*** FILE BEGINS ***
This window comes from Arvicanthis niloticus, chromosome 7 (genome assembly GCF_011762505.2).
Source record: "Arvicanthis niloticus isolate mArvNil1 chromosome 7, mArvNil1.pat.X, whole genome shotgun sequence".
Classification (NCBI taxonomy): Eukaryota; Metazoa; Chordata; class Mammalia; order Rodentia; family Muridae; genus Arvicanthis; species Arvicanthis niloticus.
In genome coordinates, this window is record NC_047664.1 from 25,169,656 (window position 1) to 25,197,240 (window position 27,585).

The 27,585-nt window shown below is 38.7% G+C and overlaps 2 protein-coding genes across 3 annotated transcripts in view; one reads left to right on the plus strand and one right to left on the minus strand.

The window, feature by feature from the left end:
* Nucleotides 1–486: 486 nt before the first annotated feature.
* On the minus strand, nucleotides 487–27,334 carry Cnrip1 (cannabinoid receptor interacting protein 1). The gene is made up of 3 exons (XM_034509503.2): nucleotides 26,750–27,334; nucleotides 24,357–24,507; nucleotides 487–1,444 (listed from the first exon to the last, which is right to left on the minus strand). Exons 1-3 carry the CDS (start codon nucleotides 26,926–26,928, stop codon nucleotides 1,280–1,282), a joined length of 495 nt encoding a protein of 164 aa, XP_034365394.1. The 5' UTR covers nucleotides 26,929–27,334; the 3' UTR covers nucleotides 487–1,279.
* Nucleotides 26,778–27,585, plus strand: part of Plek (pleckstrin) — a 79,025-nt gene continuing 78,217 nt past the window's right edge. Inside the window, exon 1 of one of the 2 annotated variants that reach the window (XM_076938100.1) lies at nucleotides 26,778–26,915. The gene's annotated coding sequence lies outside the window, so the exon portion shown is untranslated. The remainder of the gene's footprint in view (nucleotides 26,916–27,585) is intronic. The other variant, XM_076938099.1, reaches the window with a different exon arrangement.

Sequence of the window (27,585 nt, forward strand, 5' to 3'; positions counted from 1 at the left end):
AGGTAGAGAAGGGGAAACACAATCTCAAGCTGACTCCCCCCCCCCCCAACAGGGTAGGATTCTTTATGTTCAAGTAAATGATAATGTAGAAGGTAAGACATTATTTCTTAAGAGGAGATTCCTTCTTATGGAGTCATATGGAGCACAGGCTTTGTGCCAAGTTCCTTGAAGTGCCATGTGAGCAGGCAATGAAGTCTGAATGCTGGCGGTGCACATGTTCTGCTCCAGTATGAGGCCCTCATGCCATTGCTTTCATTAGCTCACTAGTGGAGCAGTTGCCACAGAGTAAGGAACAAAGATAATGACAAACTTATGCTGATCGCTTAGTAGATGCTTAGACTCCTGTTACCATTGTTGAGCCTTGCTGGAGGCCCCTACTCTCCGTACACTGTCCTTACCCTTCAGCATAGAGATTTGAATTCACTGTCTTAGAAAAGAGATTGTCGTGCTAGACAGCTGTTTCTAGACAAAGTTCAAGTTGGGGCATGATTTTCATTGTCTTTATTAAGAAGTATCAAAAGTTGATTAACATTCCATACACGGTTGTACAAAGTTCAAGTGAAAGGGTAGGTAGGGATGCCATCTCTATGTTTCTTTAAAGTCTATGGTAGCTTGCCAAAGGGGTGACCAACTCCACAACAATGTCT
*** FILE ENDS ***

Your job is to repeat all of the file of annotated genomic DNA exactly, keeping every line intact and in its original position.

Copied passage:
This window comes from Arvicanthis niloticus, chromosome 7 (genome assembly GCF_011762505.2).
Source record: "Arvicanthis niloticus isolate mArvNil1 chromosome 7, mArvNil1.pat.X, whole genome shotgun sequence".
Classification (NCBI taxonomy): Eukaryota; Metazoa; Chordata; class Mammalia; order Rodentia; family Muridae; genus Arvicanthis; species Arvicanthis niloticus.
In genome coordinates, this window is record NC_047664.1 from 25,169,656 (window position 1) to 25,197,240 (window position 27,585).

The 27,585-nt window shown below is 38.7% G+C and overlaps 2 protein-coding genes across 3 annotated transcripts in view; one reads left to right on the plus strand and one right to left on the minus strand.

The window, feature by feature from the left end:
* Nucleotides 1–486: 486 nt before the first annotated feature.
* On the minus strand, nucleotides 487–27,334 carry Cnrip1 (cannabinoid receptor interacting protein 1). The gene is made up of 3 exons (XM_034509503.2): nucleotides 26,750–27,334; nucleotides 24,357–24,507; nucleotides 487–1,444 (listed from the first exon to the last, which is right to left on the minus strand). Exons 1-3 carry the CDS (start codon nucleotides 26,926–26,928, stop codon nucleotides 1,280–1,282), a joined length of 495 nt encoding a protein of 164 aa, XP_034365394.1. The 5' UTR covers nucleotides 26,929–27,334; the 3' UTR covers nucleotides 487–1,279.
* Nucleotides 26,778–27,585, plus strand: part of Plek (pleckstrin) — a 79,025-nt gene continuing 78,217 nt past the window's right edge. Inside the window, exon 1 of one of the 2 annotated variants that reach the window (XM_076938100.1) lies at nucleotides 26,778–26,915. The gene's annotated coding sequence lies outside the window, so the exon portion shown is untranslated. The remainder of the gene's footprint in view (nucleotides 26,916–27,585) is intronic. The other variant, XM_076938099.1, reaches the window with a different exon arrangement.

Sequence of the window (27,585 nt, forward strand, 5' to 3'; positions counted from 1 at the left end):
AGGTAGAGAAGGGGAAACACAATCTCAAGCTGACTCCCCCCCCCCCCAACAGGGTAGGATTCTTTATGTTCAAGTAAATGATAATGTAGAAGGTAAGACATTATTTCTTAAGAGGAGATTCCTTCTTATGGAGTCATATGGAGCACAGGCTTTGTGCCAAGTTCCTTGAAGTGCCATGTGAGCAGGCAATGAAGTCTGAATGCTGGCGGTGCACATGTTCTGCTCCAGTATGAGGCCCTCATGCCATTGCTTTCATTAGCTCACTAGTGGAGCAGTTGCCACAGAGTAAGGAACAAAGATAATGACAAACTTATGCTGATCGCTTAGTAGATGCTTAGACTCCTGTTACCATTGTTGAGCCTTGCTGGAGGCCCCTACTCTCCGTACACTGTCCTTACCCTTCAGCATAGAGATTTGAATTCACTGTCTTAGAAAAGAGATTGTCGTGCTAGACAGCTGTTTCTAGACAAAGTTCAAGTTGGGGCATGATTTTCATTGTCTTTATTAAGAAGTATCAAAAGTTGATTAACATTCCATACACGGTTGTACAAAGTTCAAGTGAAAGGGTAGGTAGGGATGCCATCTCTATGTTTCTTTAAAGTCTATGGTAGCTTGCCAAAGGGGTGACCAACTCCACAACAATGTCT